What causes secondary dysmenorrhea?

Secondary dysmenorrhea is often caused by abnormal tissue growth, infection, cysts, fibroids, or a small cervical opening. Abnormal tissue growth, like with endometriosis and adenomyosis, where the tissue grows outside the uterus or into the uterine muscle causes pain during menstruation and leads to secondary dysmenorrhea.

Infections from sexually transmitted diseases or bacterial infections can cause inflammation and tenderness in the pelvic area and result in secondary dysmenorrhea. Fluid filled sacs, or cysts, on your ovaries can increase pressure and pain during menstruation. Fibroids, which are non-cancerous tumors in the uterus, can also be the cause of menstrual pain.

Some women suffer from a small cervical opening, known as cervical stenosis. The opening does not allow the proper amount of blood to flow through the cervix during menstruation. This can lead to build up of painful and uncomfortable pressure in the uterus and cause secondary dysmenorrhea.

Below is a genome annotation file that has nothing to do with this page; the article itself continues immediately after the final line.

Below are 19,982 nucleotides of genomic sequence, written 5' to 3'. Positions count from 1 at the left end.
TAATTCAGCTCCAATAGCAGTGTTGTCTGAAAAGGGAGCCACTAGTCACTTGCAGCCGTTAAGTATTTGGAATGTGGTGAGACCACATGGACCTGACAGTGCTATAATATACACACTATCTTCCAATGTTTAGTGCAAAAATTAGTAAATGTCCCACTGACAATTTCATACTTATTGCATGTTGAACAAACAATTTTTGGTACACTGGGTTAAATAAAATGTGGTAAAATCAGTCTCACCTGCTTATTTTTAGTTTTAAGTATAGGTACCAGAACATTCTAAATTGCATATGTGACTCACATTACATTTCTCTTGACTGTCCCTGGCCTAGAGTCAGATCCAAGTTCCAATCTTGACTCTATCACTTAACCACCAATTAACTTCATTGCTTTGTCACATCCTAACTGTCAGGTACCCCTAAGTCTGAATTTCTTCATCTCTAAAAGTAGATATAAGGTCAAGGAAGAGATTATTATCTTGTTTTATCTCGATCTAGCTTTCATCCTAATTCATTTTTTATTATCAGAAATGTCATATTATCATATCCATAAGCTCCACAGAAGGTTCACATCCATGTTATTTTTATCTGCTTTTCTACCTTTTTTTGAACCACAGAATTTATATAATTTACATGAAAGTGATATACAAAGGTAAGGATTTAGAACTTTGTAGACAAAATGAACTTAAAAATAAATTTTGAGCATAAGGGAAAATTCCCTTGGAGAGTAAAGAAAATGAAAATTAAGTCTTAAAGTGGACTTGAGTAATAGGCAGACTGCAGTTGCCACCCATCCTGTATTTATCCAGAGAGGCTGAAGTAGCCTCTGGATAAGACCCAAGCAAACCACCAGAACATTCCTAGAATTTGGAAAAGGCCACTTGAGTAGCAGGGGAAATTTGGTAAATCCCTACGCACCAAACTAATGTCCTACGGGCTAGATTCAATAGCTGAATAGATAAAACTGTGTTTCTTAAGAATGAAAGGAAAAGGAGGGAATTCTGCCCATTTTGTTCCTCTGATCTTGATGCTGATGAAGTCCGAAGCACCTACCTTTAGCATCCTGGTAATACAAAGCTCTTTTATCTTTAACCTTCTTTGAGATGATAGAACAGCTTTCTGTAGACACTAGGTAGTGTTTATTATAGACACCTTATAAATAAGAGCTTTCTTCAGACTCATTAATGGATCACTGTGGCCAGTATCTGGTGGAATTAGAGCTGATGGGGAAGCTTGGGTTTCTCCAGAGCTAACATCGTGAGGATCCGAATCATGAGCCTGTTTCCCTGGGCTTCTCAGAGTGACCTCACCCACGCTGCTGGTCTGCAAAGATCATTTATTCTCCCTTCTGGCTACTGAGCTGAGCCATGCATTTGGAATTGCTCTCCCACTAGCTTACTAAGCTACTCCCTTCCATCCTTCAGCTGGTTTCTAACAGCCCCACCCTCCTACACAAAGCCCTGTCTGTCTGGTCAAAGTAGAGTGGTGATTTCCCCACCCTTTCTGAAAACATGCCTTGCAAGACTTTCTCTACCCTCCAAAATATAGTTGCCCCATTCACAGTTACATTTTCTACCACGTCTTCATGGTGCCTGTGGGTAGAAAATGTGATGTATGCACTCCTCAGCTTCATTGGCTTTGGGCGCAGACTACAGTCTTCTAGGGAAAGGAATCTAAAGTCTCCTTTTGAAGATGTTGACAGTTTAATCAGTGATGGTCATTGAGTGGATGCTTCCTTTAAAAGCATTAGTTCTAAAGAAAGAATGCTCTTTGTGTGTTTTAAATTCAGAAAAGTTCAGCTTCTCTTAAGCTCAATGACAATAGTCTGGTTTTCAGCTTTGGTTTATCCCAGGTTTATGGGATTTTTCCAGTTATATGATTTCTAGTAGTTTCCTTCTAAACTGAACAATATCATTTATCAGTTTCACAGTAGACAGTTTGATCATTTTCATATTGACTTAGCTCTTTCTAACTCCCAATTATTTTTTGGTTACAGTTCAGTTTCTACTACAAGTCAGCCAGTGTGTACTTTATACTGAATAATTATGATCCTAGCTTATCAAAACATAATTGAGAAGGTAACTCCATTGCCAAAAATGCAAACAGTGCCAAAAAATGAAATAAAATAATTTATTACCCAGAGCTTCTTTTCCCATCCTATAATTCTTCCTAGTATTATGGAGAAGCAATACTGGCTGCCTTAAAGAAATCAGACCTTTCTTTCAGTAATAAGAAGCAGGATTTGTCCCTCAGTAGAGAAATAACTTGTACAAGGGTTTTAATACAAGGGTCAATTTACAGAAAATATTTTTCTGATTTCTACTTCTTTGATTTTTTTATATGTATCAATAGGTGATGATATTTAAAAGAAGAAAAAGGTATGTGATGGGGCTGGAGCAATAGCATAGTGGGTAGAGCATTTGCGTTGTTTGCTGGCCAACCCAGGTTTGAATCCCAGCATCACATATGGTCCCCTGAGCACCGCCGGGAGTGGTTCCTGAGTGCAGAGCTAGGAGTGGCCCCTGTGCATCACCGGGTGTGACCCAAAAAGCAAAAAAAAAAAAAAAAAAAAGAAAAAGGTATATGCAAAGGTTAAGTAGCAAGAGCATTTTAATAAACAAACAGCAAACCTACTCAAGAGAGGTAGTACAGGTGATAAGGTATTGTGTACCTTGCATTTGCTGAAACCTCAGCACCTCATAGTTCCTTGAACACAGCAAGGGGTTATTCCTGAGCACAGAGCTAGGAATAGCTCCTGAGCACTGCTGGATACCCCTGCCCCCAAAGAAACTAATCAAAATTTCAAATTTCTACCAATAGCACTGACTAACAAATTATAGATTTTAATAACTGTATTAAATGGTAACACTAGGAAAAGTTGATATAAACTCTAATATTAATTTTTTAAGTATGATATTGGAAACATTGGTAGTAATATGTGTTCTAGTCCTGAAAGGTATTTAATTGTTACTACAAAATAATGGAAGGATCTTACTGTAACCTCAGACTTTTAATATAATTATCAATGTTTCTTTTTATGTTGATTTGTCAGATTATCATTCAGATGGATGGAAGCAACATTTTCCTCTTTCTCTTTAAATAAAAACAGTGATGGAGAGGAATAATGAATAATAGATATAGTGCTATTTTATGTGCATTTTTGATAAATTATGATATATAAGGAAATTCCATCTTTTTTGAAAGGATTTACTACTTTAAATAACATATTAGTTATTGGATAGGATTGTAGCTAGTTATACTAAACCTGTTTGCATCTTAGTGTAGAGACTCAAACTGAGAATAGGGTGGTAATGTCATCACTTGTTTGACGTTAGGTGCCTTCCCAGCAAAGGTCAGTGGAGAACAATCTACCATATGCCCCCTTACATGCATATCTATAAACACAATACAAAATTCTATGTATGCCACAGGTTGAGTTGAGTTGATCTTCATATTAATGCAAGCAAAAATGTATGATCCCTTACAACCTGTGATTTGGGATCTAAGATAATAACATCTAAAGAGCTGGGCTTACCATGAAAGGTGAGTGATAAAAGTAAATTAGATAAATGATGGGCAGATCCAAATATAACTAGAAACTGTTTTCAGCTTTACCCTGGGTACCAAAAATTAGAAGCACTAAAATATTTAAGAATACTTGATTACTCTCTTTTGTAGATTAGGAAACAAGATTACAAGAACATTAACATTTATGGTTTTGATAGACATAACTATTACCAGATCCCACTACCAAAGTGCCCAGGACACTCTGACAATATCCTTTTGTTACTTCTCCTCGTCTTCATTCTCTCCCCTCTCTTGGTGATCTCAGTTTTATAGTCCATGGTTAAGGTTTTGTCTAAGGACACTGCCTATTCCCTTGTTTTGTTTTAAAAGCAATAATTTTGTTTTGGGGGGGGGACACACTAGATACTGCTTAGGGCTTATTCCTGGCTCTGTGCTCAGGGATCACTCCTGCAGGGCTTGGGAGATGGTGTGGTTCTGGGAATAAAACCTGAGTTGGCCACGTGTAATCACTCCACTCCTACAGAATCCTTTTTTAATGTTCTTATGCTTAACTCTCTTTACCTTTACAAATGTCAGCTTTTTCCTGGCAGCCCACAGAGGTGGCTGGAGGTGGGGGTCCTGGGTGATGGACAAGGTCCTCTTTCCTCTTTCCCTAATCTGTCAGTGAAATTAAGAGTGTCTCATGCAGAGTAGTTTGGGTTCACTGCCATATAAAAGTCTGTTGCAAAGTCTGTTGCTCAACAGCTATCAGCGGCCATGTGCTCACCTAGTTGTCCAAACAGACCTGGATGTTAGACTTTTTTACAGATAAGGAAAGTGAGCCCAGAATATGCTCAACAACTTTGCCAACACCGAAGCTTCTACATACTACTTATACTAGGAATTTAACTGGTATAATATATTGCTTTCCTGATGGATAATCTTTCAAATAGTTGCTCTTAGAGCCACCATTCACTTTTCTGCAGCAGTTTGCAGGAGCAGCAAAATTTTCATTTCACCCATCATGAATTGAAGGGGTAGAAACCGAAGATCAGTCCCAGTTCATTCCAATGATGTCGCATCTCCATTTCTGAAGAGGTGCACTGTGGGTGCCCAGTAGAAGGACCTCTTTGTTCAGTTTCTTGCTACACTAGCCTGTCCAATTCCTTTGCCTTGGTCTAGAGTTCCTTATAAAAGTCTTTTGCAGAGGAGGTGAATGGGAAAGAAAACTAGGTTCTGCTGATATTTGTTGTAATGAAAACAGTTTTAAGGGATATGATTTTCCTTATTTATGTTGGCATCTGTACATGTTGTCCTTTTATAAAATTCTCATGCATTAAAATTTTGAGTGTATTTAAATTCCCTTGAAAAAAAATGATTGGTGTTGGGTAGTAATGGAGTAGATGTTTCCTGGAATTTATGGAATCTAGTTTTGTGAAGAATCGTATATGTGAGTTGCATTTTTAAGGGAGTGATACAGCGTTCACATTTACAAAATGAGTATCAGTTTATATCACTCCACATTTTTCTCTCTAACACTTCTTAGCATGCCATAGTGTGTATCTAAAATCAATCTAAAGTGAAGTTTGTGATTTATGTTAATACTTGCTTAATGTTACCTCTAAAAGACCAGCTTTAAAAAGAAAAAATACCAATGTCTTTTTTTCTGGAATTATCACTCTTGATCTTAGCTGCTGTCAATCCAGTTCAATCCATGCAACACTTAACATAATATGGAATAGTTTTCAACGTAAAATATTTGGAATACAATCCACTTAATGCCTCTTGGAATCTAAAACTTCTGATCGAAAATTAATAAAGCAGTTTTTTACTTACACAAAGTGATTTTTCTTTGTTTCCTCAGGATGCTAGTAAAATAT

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Important: This content reflects information from various individuals and organizations and may offer alternative or opposing points of view. It should not be used for medical advice, diagnosis or treatment. As always, you should consult with your healthcare provider about your specific health needs.